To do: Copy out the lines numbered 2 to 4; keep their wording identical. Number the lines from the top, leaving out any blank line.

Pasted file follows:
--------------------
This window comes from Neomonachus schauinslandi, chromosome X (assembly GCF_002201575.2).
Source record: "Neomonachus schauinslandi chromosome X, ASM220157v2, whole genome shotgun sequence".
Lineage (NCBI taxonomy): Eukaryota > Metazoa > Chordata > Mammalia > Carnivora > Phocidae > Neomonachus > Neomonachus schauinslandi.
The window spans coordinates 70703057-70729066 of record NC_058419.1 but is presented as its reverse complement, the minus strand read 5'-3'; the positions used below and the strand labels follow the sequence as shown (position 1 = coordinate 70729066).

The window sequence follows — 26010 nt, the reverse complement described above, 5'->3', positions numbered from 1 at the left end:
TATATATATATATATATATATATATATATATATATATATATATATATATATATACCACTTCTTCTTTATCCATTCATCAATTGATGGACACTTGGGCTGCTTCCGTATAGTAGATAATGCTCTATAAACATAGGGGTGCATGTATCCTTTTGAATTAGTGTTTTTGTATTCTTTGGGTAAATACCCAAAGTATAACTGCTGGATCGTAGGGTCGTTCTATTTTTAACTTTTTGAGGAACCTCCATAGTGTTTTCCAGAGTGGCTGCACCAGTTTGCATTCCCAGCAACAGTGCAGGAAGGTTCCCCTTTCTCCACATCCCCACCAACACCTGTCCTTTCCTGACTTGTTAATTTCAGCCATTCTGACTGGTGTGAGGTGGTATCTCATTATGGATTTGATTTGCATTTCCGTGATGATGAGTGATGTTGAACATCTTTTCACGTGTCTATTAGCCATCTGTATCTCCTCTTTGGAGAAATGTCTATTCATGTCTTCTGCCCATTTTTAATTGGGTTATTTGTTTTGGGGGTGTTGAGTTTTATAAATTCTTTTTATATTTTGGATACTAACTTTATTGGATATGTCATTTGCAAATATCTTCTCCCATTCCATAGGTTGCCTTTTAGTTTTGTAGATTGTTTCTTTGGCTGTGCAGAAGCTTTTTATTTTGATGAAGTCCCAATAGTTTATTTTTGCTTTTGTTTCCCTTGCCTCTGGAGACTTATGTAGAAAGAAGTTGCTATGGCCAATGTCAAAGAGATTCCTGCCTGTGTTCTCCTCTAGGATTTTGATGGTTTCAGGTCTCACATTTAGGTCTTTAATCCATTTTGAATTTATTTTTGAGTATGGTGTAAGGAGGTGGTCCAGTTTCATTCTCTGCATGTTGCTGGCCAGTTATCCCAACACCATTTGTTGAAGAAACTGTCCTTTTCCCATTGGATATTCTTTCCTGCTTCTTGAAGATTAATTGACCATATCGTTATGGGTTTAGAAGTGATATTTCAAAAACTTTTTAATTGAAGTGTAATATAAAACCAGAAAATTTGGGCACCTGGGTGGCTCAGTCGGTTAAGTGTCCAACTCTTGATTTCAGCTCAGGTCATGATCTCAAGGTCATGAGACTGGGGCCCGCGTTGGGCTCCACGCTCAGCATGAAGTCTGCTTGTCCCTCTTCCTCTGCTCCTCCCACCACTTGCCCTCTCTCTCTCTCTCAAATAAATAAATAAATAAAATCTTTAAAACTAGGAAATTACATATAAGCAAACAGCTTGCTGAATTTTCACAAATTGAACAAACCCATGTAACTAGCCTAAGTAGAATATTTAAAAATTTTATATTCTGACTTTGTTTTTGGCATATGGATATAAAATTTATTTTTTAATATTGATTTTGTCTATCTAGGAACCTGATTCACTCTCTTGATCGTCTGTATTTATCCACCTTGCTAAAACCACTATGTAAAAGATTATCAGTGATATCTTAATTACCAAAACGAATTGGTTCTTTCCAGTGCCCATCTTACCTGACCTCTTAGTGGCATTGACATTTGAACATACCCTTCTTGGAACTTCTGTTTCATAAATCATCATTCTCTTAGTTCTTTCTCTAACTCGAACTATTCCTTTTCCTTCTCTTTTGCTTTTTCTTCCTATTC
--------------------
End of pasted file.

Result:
Source record: "Neomonachus schauinslandi chromosome X, ASM220157v2, whole genome shotgun sequence".
Lineage (NCBI taxonomy): Eukaryota > Metazoa > Chordata > Mammalia > Carnivora > Phocidae > Neomonachus > Neomonachus schauinslandi.
The window spans coordinates 70703057-70729066 of record NC_058419.1 but is presented as its reverse complement, the minus strand read 5'-3'; the positions used below and the strand labels follow the sequence as shown (position 1 = coordinate 70729066).